To give you the big idea for the meal, I had the separate recipes for nutty noodles and Thai pesto shrimp. For the noodles, I combined peanut butter, crumbled tofu, soy sauce, rice vinegar, and sugar in a saucepan and heated it until the sauce was as smooth as possible. Some of the tofu did not "dissolve," but the sauce was still consistent in texture and flavor. Then I tossed in the cooked rice noodles. Simple and easy, but peanut butter is never lacking in flavor.

Briefly, for the Thai pesto shrimp, I placed cilantro, lime juice, peanuts, ginger, garlic, salt, pepper, and honey in a food processor, then streamed in the olive oil. The great thing about a pesto is that you need only three base ingredients: nut, greens (herb or lettuce) and olive oil. This means you can have an endless supply of different pestos that can pander to whatever flavor palette you want. The cilantro and peanuts in this pesto definitely give the dish the southeast Asian feel, and the other ingredients really help it to shine. Toss in some cooked shrimp and you're set. To put these two pieces together, I simply plated the pasta and topped it with the shrimp. Not only did each of the two portions of this meal have good flavor, but they combined incredibly well. Peanuts were the main linker, but the other flavors followed suit to make an incredibly satisfying whole.

Wednesday, August 12, 2009

The Federal

Stuffed Meatloaf

Eating out at restaurants becomes more, well, let's say interesting when you have some sort of food restriction. Having no current food allergies (knock on wood), my diet is usually only curbed by my personal food preferences. Many people, though, are lactose intolerant or allergic to something in food (nuts, gluten, kiwi, berries, mushrooms, soy). One problem I was not anticipating for many more decades was my post-gum-surgery need to eat soft foods. So when you go to restaurants, anything you can't cut up (sandwiches) or that's too crunchy (including lettuce) is not in the realm of possibility. Luckily, when I went to visit The Federal on Main Street in Durham, among all of their delicious-sounding burgers, sandwiches and salads was the special seen above. The main dish is a flavorful meatloaf stuffed with mushrooms and coated with a honey-whole grain mustard mixture. Not only was this food sufficiently soft for my healing palette, but it was amazingly flavorful. The interplay of sweet and savory, tangy and earthy really astounded me. For side dishes, they served steamed broccoli (which, believe it or not, was a little too solid for me to eat) and macaroni and cheese prepared with basil. It's always a surprise when the addition of a single spice can help add so much depth, especially when paired with that juicy meatloaf. After such a good first experience at The Federal, I need to make sure I go back once I can tackle their more solid fare.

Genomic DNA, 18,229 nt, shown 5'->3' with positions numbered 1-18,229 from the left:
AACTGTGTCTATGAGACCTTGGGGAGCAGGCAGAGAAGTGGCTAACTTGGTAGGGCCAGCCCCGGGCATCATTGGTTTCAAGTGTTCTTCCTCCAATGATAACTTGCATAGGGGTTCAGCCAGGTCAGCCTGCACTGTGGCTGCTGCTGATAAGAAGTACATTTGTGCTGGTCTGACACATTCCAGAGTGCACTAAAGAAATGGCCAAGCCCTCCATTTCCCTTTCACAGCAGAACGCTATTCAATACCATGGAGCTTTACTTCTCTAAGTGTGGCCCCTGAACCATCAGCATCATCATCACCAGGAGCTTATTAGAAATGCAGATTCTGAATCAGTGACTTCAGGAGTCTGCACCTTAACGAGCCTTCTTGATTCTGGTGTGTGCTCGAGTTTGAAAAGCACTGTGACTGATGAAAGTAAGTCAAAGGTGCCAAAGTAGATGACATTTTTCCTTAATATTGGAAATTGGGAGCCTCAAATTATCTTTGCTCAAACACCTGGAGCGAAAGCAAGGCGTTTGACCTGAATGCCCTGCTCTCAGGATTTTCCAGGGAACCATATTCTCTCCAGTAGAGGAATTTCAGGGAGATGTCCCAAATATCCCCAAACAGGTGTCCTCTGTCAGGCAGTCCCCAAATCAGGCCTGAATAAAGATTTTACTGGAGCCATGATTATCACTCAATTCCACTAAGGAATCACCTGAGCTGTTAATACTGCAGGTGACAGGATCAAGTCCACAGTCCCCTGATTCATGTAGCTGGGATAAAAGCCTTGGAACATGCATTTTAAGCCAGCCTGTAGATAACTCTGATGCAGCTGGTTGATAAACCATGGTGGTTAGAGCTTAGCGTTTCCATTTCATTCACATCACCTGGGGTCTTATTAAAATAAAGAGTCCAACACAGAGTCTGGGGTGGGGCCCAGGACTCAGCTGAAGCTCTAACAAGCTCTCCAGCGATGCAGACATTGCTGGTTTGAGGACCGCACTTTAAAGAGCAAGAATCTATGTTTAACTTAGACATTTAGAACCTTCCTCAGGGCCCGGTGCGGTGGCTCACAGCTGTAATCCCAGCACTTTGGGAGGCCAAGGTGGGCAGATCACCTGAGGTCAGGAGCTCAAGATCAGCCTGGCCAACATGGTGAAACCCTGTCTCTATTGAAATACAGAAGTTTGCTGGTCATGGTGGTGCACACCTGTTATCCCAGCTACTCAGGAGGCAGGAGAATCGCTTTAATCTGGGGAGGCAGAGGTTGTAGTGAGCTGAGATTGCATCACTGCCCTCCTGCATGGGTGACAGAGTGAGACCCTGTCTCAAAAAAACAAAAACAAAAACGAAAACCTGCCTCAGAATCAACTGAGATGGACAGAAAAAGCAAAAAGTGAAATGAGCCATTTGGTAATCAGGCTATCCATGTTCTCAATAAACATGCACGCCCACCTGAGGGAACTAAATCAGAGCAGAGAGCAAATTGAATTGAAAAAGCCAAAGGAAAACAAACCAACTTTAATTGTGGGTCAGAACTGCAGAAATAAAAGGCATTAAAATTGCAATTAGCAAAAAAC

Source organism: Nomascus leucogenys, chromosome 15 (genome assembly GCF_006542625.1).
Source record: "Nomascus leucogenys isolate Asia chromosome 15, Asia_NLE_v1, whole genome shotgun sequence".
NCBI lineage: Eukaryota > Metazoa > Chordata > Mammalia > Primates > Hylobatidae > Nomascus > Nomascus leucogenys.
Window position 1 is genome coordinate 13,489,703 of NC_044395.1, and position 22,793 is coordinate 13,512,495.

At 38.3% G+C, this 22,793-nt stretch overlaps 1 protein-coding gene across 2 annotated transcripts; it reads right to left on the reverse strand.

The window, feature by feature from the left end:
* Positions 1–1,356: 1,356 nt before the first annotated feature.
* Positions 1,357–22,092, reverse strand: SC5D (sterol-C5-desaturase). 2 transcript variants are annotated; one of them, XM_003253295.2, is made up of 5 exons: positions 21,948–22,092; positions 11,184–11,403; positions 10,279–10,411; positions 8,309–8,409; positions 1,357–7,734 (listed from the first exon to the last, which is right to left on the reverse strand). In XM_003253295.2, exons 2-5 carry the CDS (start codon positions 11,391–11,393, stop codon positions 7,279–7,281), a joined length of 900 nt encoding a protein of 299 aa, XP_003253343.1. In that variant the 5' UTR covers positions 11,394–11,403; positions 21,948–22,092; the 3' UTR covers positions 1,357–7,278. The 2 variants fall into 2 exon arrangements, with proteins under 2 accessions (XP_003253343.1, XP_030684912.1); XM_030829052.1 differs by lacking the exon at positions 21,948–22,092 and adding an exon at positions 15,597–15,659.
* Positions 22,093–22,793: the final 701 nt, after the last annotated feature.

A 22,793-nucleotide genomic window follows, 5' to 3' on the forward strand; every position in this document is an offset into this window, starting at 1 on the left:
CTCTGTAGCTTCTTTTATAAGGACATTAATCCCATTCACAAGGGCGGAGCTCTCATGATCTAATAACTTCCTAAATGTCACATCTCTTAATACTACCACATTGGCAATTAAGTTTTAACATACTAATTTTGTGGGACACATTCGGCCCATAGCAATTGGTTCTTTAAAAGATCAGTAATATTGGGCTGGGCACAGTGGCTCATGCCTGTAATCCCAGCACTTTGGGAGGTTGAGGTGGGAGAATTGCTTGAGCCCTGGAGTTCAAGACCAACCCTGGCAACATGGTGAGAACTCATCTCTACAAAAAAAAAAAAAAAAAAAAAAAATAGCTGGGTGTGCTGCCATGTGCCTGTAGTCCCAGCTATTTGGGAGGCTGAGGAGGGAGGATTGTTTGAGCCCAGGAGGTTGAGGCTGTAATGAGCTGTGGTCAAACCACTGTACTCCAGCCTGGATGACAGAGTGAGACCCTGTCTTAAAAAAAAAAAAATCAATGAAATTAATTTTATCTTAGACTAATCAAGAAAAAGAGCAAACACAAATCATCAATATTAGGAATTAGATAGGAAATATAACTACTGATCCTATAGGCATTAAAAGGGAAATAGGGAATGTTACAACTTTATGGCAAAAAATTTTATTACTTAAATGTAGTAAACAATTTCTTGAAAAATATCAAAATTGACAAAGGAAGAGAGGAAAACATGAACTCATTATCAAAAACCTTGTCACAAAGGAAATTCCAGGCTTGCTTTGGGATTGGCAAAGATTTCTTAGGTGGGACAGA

Tuesday, August 11, 2009

Fickle Creek Farm

I recently had the fortunate opportunity to tour Fickle Creek Farms. The farm itself is located in Efland, somewhere between Durham and Mebane, and utilizes sustainable farming practices. I actually did not realize I was going to have a farm tour, so it's a good thing I'm starting to carry my camera around with me more often.

Sheep & Cows

On the outskirts of the farm are the male sheep and young cows. If you've never heard a male sheep bleat, then you should know it is not what you heard from your childhood Speak-n-Say. In fact, if they did put male sheep sounds in that toy, then most children would probably be afraid of sheep and desperately cry out for a silence of the lambs. The noise sounds more like a dry heave than anything. Anyways, what is important to take away from the picture is that all of the animals are free to roam a wide swath of land at their leisure.

Broiler Chickens

Chickens come in two flavors on the farm (no, not lemon-pepper and BBQ). This first type of poultry is the broiler hen. These are your meat chickens. No hormones are used to make them more plump. Generations of breeding has yielded hens whose muscles grow faster than their feathers, so you may notice some bald spots on these ladies. But this is as natural as you can hope for while still having some meat to sink your teeth into.

Egg-Laying Hens

The other hen running around the farm is the egg-laying variety. They actually have a few different breeds, though I cannot remember their names for the life of me. Some even lay green eggs! If you have a Dr. Seuss breakfast you've been dying to make, this is your chance. The other point to be made about the chickens is that they are part of the farm's practice of rotating the usage of its land. You can use pigs to clear the land and chickens to fertilize it and prepare it for planting crops. The chickens roost in mobile coops that can be easily moved around the farm.

Where da Piglet?

Pigs will always hold a special place in my heart. After working with neonatal piglets for a little over 3 years, I find these oikers adorable. These are obviously the big brothers to the little guys I'm used to, but they're still pretty darn cute.

Big Cows

To finish out the menagerie, we saw full grown cows. I believe our tour guide said that some of the cows are used by Chapel Hill Creamery. I've had a couple of their cheeses and they are quite fantastic. Cattle tip of the tour: if a cow attempts to assert its dominance, punch it in the nose. Isn't that what you're supposed to do with sharks?